articulatory facet for the epihyal (cf pp. 94). Here it attaches 
to a slight eminence on the dorsal margin of the interopercu- 
lum. At first sight the ligament appears to be continuous with 
the epihyal-interopercular ligament (Fig. 3; lig. 4) which also 
inserts at that point. Careful dissection reveals, however, that 
the two are separate entities (see also p. 93 and p. 94 
respectively for the situation in cirrhitids and the latrid 

Apart from the more complex condition in cheilodactylids, 
this double linkage of the mandible with the interoperculum, 
one involving both tendons and ligaments, seemingly has not 
been recorded in any other teleosts. However, it also occurs 
in Mendosoma (see p. 94 and Fig. 2) where the lowermost 
arm of the Aw aponeurosis is attached to the anteromedial 
aspect of the interoperculum, and in Cheilodactylus (see 
below, and tendon 5 in Fig. 4). 

As in Mendosoma, the anguloarticular-dentary ligament in 
A. monodactylus is short and stout. 

An elongate and broad ligament (lig. 7 in Fig. 3) connects 
the upper face of the interhyal with the quadrate and, mainly, 
with the entopterygoid. This connection is similar to that in 
Cheilodactylus (see Fig. 4, and p. 98), and, from its intercon- 
nections would appear to be homologous with the ligament 
joining the interhyal with the metapterygoid in Mendosoma 
(Fig. 2; lig. 7) and the cirrhitid species examined. 

The interhyal-interopercular ligament, present in all mem- 
bers of the Cirrhitidae examined, is absent in the latrids and 
cheilodactylids dissected. An interhyal-preopercular liga- 
ment, present in the other cirrhitoids studied except the 
cirrhitids, is also developed in Acantholatris . Here, although 

very short, it is stout and has an extensive attachment area on 
the interhyal and on the preoperculum, which it joins at the 
point where the upper, vertical arm of that bone begins to 
curve forward to form its horizontal arm. 

A feature unique to Acantholatris monodactylus amongst 
the cirrhitoid taxa examined is the presence of a well-defined 
ligament connecting the hyoid arch and the dentary, a linkage 
in no way associated with the adductor mandibulae Aw 
muscle or its aponeurotic system (see Fig. 3). Posteriorly, this 
ligament is attached to the summit of a distinct prominence 
on the anterior face of the ceratohyal and situated immedi- 
ately below the ceratohyal-epihyal suture. Anteriorly, the 
ligament inserts on the dentary conjointly with the anterior 
end of the anguloarticular-dentary ligament (see above and 
Fig. 3; lig.l). 

The family Cheilodactylidae 

The account which follows is based on dissections of Cheilo- 
dactylus fasciatus Lacepede. Since the situation is virtually 
identical in two other cheilodactylid species studied, Cheilo- 
dactylus pixi (Smith) and Chirodactylus brachydactylus 
(Cuvier), the term Cheilodactylus is used to cover all three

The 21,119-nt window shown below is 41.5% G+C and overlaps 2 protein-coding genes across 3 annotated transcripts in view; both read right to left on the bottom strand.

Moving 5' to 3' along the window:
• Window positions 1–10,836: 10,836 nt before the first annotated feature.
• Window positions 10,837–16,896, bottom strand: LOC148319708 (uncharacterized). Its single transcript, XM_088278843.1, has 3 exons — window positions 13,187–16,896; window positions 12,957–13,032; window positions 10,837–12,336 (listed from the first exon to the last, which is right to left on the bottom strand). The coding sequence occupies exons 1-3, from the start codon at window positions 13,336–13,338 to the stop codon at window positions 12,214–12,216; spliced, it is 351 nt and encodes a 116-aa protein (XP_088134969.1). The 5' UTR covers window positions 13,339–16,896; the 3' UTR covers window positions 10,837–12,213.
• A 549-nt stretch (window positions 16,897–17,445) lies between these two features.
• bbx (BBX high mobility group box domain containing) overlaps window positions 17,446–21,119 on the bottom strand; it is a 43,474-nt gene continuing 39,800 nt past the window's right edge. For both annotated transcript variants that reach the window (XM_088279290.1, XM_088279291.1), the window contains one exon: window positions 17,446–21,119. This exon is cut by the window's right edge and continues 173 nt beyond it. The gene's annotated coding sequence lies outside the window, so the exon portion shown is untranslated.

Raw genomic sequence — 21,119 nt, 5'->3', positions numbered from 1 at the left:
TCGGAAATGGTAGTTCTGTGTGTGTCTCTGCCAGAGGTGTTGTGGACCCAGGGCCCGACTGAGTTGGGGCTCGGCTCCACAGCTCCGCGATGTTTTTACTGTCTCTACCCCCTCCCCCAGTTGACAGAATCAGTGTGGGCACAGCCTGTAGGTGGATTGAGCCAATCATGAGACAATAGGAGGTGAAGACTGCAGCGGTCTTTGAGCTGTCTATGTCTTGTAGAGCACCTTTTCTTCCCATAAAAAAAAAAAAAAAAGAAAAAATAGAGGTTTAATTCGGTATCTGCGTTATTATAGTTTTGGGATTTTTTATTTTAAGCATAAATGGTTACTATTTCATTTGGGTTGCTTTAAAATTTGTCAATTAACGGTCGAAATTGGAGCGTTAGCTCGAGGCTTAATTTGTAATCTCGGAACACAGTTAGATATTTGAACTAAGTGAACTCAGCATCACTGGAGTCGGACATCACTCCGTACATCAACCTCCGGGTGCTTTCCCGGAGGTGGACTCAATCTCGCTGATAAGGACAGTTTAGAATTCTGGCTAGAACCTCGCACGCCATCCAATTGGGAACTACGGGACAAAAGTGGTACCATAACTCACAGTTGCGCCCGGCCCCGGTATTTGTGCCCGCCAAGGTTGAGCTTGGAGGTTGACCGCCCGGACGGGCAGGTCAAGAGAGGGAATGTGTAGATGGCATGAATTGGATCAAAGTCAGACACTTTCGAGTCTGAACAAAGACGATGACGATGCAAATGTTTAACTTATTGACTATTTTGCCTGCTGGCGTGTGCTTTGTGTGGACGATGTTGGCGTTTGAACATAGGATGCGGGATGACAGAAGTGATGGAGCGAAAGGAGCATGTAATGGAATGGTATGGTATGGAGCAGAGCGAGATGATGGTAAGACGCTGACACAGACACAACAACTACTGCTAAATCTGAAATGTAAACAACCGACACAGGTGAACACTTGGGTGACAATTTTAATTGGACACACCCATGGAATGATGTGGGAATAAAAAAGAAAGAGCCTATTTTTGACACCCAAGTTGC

taxa. What interspecific differences do exist are noted on 
page 98. 

Of all the cirrhitoid species examined, the ligament and 
tendon systems separately or conjointly linking the mandible, 
the hyoid arch, the opercular series, and the palatoquadrate 
arch in Cheilodactylus are by far the most complex. The 
greatest similarities, however, are with those systems in the 
latrid Acantholatris monodactylus (cf. Figs 3 & 4). In the 
cheilodactylids examined, and like A. monodactylus, there is 
no obvious subdivision of the adductor mandibulae Aj 



Fig. 3 Acantholatris monodactylus Medial aspect of left lower jaw, cheek region and hyoid arch. Scale = 2mm. 1: Anguloarticular-dentary 
ligament; 2a: maxillary tendon of adductor mandibulae muscle A,; 2b: extension of above tendon joining tendinous aponeurosis of 
adductor mandibulae muscle Aw; 3: tendon of Aw muscle to preoperculum; 4: epihyal-interopercular ligament; 5: tendon from Aw muscle 
to interoperculum; 6: interopercular-mandibular ligament; 7: interhyal-quadrate-entopterygoid ligament. Dashed outline that of the 
mandibulohyoid connection. 

muscle, whose insertion on the maxilla is identical with that in 
the latter taxon. 

The Aw portion of the adductor mandibulae muscle in 
Cheilodactylus is noticeably less extensive than in Acanthola- 
tris, but its tendinous connections with the interoperculum 
and the palatoquadrate arch are more complicated than in 
that taxon. Also, in Cheilodactylus the ventral extension of 
the adductor mandibulae A x maxillary tendon is noticeably 
stouter than in Acantholatris (cf. Figs 3 & 4) but, unlike 
Acantholatris , in Cheilodactylus it is derived from the medial 
and not the lateral tendinous aponeurosis of the muscle's Aw 
division. A most obvious difference between the two taxa is 
the absence of a ligament connecting the hyoid arch with the 
mandible in Cheilodactylus (cf. Figs 3 & 4). 

A somewhat tendinous section of the adductor mandibulae 

I Aw division (tendon 3 in Fig. 4) in Cheilodactylus runs 
posteriorly, becoming completely tendinous as it crosses the 
hind margin of the anguloarticular and its joint with the 
quadrate. It inserts on the anterior tip of the preoperculum 
just below that bone's dorsal margin. At a point near the 
centre of the anguloarticular this partly tendinous section of 
the Aw division of the adductor mandibulae muscle gives off 

I a ventroposteriorly directed branch which soon becomes 

, completely tendinous. The anterior part of this tendon (5a in 
Fig. 4), immediately below its point of departure from tendon 
3, is attached to the anguloarticular near its anterior margin. 
It thus lies below the bone's articulation with the quadrate. 

I The posteriad extension of tendon 5a runs backwards and 
somewhat dorsally, seemingly joining the lateral face of a 

, broad, stout, dense, and obliquely orientated ligament-like